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Uyendur Tense and Aspect
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This public article was written by clawgrip, and last updated on 2 May 2018, 16:50.

[comments] Menu 1. Tense 2. Aspect
?FYI...
This article is a work in progress! Check back later in case any changes have occurred.

Tense and aspect in Uyendur are marked by means of suffixes. They will be explained briefly below.

[top]Tense

Uyendur has only two morphological tenses: past and nonpast. The past tense is indicated with the suffix d -d. Some of the personal endings are altered when combined with the past tense morpheme, and all in the plural:

1P2P3P masc3P fem
singular -d(a)-di-dur-dum
plural -dŏ-dĕ-dwŏ-dom


Predictable sound changes may occur when the suffix is added to verb stems:

aBuhur Baiubom
Aḅungur ḅayubom.
/ab̥uŋur b̥ajubom/
"He lives on an island."

aBuhdur Baiubom
Aḅundur ḅayubom.
/ab̥undur b̥ajubom/
"He lived on an island."

The past is used exclusively for past events, while the nonpast may be used both for present and certain future events (some future events are marked with a modal construction, explained elsewhere).

tagum
Tagum.
"She is eating." / "She will eat."

tagdum
Tagdum.
"She ate." / "She was eating."

[top]Aspect

Uyendur has three morphological aspects: simple/progressive, perfect, and habitual. Each one will be described below.

Simple/Progressive
This is the default aspect, indicated by the bare verb stem. The basic use of this aspect is to show actions that are in progress or which begin at the indicated time frame. It also may act as a perfective (i.e. no internal time structure) in the past or future, or following conjunctions.

Examples:
ga-xor guxakkit
Gaxor guxakkit.
break-3Third person (person)
neither speaker nor addressee
.MASCMasculine (gender)
masculine or male
-PLPlural (number)
more than one/few
brickwork-ACCAccusative (case)
TRANS direct object; patient
-DEFDefinite
"the"

"They are breaking the brickwork." (progressive)

hurio Bimgeuabum
Nguryo ḅim gewabum.
leave-1First person (person)
speaker, signer, etc; I
.PLPlural (number)
more than one/few
when arrive-3Third person (person)
neither speaker nor addressee
.FEMFeminine (gender)
feminine or female

"We will leave when she arrives." (inchoative, perfective)

The simple/progressive is also used to describe states or actions that are considered invariable and/or permanent.

pidur tuhot soxlBiGGilu
Pidur tungot tŏl ḅiġġilu.
have.INALInalienable (possesson)
thing that can't be gained or lost
-3Third person (person)
neither speaker nor addressee
.MASCMasculine (gender)
masculine or male
spider-NOMNominative (case)
TRANS subject, INTR argument
-DEFDefinite
"the"
eye-ACCAccusative (case)
TRANS direct object; patient
-PLPlural (number)
more than one/few
many-INANInanimate (gender/class)
inanimate, sessile

"Spiders have many eyes."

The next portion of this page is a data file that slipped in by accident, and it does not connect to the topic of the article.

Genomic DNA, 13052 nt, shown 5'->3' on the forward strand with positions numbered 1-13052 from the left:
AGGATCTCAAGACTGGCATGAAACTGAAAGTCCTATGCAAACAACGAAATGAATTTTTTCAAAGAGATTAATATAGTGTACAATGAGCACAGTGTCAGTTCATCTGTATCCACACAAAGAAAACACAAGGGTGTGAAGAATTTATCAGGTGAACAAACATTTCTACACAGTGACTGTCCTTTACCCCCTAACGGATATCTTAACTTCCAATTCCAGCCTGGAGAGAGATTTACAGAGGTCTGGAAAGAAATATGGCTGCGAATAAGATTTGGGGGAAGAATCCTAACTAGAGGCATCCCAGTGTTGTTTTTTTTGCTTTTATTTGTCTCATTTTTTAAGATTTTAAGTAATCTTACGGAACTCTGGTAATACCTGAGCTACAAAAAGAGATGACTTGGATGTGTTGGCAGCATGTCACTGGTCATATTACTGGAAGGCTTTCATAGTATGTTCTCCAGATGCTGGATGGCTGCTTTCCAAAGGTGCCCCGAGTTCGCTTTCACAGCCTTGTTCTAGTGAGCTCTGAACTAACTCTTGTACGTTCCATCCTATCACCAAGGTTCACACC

mudur guxt nudirmutu
Mudur gĭt nudimmutu.
sleep-3Third person (person)
neither speaker nor addressee
.MASCMasculine (gender)
masculine or male
sun-NOMNominative (case)
TRANS subject, INTR argument
-DEFDefinite
"the"
west-LOCLocative (case)
'in, on, at' etc
-DEFDefinite
"the"

"The sun sets in the west."

Like English, statements regarding classes of nouns may indicate the generic quality of the statement by placing that noun in the plural indefinite:

tatio ruxxenumol tenkiren
Tatyo rĭxenumol tenkiren.
catch-1First person (person)
speaker, signer, etc; I
.PLPlural (number)
more than one/few
bustard-ACCAccusative (case)
TRANS direct object; patient
-PLPlural (number)
more than one/few
challengingly
"It is challenging to catch bustards." (Lit. "We catch bustards challengingly.")

Perfect
Tube perfect aspect is used for actions or events that are finished our completed at the referenced time-frame. This is used for two purposes, one of which is essentially the same as the English perfect, while the other is not.

The perfect is formed by adding the suffix k -k to the verb stem. This suffix then conjugates as a class IV (i-stem) verb in the first and second persons, and uniquely for the third person.

munkwr guxt
Munkĕr gĭt.
sleep-PERFPerfect (aspect/tense)
have verb-ed
-3Third person (person)
neither speaker nor addressee
.MASCMasculine (gender)
masculine or male
sun-NOMNominative (case)
TRANS subject, INTR argument
-DEFDefinite
"the"

"The sun has set."

hukkixdox Bimgeuabdum
Ngukkĭdŏ ḅim gewabdum.
leave-PERFPerfect (aspect/tense)
have verb-ed
-PSTPast (tense)
action occurred before moment of speech
-1First person (person)
speaker, signer, etc; I
.PLPlural (number)
more than one/few
when arrive-PSTPast (tense)
action occurred before moment of speech
-3Third person (person)
neither speaker nor addressee
.FEMFeminine (gender)
feminine or female

"We had (already) left when she arrived."

Habitual
The habitual aspect indicates actions or states that are usually or frequently true:

mulnuxruateru
Munnĭr wateru.
walk-HABHabitual (aspect)
done often or out of habit
-3Third person (person)
neither speaker nor addressee
.MASCMasculine (gender)
masculine or male
.SGSingular (number)
one countable entity
slowly
"He always (generally) walks slowly."

sinnoxm tohom rulatilutmeg
Tinnŏm tongom rulatilut meg.
visit-HABHabitual (aspect)
done often or out of habit
-3Third person (person)
neither speaker nor addressee
.FEMFeminine (gender)
feminine or female
.PLPlural (number)
more than one/few
bird-FEMFeminine (gender)
feminine or female
.NOMNominative (case)
TRANS subject, INTR argument
.PLPlural (number)
more than one/few
marsh-ACCAccusative (case)
TRANS direct object; patient
.MASCMasculine (gender)
masculine or male
.SGSingular (number)
one countable entity
.DEFDefinite
"the"
this.here
"Birds often visit this marsh."

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